One thing you have to know about Blu is that he’s the creator of some of the most famous graffiti works in Berlin. He’s also a serious rebel. He actually blacked out some of his renowned graffiti to protest against the gentrification and displacement happening to the district’s occupants. Now, if you try and see his work, all that remains are black walls–a lasting outcry against the removal of people from their homes. I found this piece, ‘The Pink Man,’ after downing some of the best Italian gelato I’ve ever had in my life from a street vendor. My first reaction to the scene came out as What? and then, Oh wow. The graffiti piece speaks to a debate of who controls the power in a community or government, featuring, “A building-sized monster made up of hundreds of tiny, naked humans clinging to one another in fear,” (Culture Trip). For me, it seemed this piece offered an explanation for the mindless way groups and communities can follow negative influences out of fear, and, inadvertently, end up destroying their own freedom in the process.

There were a couple of things I knew I had to do when I went to Berlin. Near the top of my list, probably after seeing the Berlin Wall, was to attend an opera. Two good friends and I decided to attend Carmen, which, in my opinion, is probably one of the most classic operas out there. That was…an experience. Apparently, they changed the plot a little bit to add a more contemporary vibe, having the villains illegally harvest organs instead of smuggling tobacco…? Yeah… Needless to say, I might have been just a little bit (a lot) confused. Plus, it was all in French, though we did have English subtitles (on a screen way, way out of one’s eyeline). Despite all the cultural differences (and plot changes), the opera will still stand in my mind as one of the best I’ve ever seen.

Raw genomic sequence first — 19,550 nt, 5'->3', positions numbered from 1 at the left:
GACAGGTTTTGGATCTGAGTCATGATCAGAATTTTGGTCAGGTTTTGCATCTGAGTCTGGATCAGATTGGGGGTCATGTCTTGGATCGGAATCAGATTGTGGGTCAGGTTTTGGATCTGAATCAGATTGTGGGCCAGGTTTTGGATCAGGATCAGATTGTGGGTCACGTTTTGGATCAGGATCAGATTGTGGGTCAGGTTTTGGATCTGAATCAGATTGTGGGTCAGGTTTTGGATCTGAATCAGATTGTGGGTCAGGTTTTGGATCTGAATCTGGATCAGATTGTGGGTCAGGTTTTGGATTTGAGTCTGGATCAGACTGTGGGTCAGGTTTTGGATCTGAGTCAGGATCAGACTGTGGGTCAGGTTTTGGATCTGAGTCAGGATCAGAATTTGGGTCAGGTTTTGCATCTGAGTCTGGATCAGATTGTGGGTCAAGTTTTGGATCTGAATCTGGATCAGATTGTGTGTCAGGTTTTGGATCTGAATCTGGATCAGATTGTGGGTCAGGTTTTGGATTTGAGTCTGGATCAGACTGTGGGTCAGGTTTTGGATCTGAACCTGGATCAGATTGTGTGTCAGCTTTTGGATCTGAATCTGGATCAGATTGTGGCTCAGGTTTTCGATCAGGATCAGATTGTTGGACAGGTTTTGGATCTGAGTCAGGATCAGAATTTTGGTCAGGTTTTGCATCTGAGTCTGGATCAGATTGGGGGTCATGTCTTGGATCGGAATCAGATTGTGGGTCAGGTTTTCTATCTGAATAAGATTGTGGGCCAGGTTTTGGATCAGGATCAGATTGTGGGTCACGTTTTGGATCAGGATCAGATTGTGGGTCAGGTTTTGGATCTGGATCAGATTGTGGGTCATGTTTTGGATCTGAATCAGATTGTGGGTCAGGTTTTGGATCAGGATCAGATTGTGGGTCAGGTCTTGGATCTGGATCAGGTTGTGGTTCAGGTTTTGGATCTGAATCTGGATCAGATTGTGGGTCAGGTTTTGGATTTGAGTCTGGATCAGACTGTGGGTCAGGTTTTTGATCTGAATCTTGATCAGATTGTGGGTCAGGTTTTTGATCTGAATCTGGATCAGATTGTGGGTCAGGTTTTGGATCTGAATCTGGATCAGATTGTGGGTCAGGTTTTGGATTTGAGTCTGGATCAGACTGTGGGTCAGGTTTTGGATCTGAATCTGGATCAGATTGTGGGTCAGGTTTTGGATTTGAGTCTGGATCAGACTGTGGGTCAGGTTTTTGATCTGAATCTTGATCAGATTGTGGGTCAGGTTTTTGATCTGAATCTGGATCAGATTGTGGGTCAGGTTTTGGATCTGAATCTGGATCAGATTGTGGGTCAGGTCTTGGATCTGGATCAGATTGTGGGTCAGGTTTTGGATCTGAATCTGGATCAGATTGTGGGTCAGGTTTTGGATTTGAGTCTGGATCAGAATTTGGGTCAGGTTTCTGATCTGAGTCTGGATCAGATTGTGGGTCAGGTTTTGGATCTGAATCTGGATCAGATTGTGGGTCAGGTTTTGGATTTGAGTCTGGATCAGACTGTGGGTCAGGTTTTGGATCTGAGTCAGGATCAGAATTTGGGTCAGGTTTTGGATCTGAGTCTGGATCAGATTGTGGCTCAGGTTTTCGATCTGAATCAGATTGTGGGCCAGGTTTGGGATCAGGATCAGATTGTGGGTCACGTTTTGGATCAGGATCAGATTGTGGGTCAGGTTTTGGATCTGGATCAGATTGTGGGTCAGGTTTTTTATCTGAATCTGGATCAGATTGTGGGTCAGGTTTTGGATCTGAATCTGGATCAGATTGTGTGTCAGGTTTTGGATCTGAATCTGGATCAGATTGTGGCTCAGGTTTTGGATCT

The opening shot itself was unforgettable. The Deutsche Oper had a circular stage that could spin, and in the center of it, on a raised chair, spun a gorgeous woman clad in a flowing, bold crimson gown. The orchestra swelled ominously and the stage turned excruciatingly slow as Carmen languidly puffed a cigar, her eyes bright with cunning. Hazy smoke floated up to the ceiling where a massive bull hung down from the rafters, swinging just above her head. (Apparently, this was symbolic to events in the opera. And don’t worry, it wasn’t a real bull). When she laughed, the sound so arrogant and at the same time arresting, I forgot I was watching an opera and not real life. Honestly, it was wild. The performances were absolutely brilliant and at the end, I walked out with my head spinning. Every time I try to describe that opening scene, words can’t seem to do it justice. But if you’re ever in Berlin, you have to go and see it, I promise you won’t regret it. 

And by this point in this blog-post, I’m positively sure I talked your head off about Berlin. Thank you so much for getting to know me somewhat and listening to me rant about my Berlin trip (haha). I look forward to talking with you guys more in future blog posts and hopefully also getting to meet you too at all the wonderful programs we’re planning this year! See you later alligator!

P.S. Go to Berlin someday, it’s wild!